Learning has changed
The authors suggest a “new species of learner that we call the ‘Social Cyborg.'”
Who are the social cyborgs? They are often young and have “integrated social networks and information technology into the way they think, learn, and solve problems.” The authors compare the extinction of the Neanderthal in the face of climate change and competition with the new species, homo sapiens, to what might happen today to those of us who don’t adapt.
Social cyborgs function differently from those who aren’t part of the new, connected world. They learn differently, solving problems by connecting to social networks. They filter information through “open knowledge systems” such as Wikipedia and user-created content.
Meet your new audience!
Does this concept affect presentations? You bet! Those social cyborgs are your new audience. And the traditional presentation as we know it is coming to an end.
For those of you who present to train, the implications are immediately obvious.Your audience learns differently, not content to just sit and passively absorb information.
But what about persuasive presentations? I believe that these presentations are affected just as much. Your audience will make their decisions more collaboratively than before, depending less on your presentation alone.
Blogs, wikis, discussion groups, and buyer reviews have accustomed people to create their own content and rely on the user-created content of others. They may feel that this content is even more authoritative than you, the presenter!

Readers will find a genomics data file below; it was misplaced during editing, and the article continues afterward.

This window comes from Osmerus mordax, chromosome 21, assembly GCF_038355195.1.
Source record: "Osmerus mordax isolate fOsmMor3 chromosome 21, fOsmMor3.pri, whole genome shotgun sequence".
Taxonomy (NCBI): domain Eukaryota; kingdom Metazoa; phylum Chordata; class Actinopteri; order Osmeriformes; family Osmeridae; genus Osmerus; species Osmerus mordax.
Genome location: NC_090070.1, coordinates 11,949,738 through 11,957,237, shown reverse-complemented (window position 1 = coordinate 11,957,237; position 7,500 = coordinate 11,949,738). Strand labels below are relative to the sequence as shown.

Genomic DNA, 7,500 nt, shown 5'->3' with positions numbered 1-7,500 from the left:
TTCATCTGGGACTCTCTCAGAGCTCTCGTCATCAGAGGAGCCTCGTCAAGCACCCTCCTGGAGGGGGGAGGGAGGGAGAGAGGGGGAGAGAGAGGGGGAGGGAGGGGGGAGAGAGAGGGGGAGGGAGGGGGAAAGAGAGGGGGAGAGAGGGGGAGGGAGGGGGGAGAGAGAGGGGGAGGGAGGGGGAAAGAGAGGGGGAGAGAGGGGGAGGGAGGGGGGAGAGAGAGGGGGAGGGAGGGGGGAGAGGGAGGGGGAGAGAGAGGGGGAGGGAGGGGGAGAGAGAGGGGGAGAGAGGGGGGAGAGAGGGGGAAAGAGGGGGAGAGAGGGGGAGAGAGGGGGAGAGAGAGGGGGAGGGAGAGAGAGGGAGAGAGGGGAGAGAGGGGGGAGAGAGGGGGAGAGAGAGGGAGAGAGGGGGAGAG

For training, the authors suggest the following:
- Use social learning technologies, such as online mentoring systems and collaborative learning platforms that encourage learners to share content. (In fact, a technology that encourages ongoing sharing of knowledge can eliminate the need for some formal learning methods while enhancing productivity.)
- Design training to leverage social and information networks. Target collaborative learning, rather than individual learning.
- Train to catalyze learning rather than to design and deliver content
For presentations, here are my parallel suggestions:
- Use feedback and interactive techniques, such as polls, Twitter hashtags, and even old-fashioned breakout groups
- Design your presentations to be a group experience, rather than a one-to-many experience
- Guide understanding; don’t try to control it. Present to motivate the audience, whether to learn or to act.
Yes, audiences will sometimes just sit and listen to an authoritative, engaging speaker with a great message. But not for long…
What do you think? Leave a comment!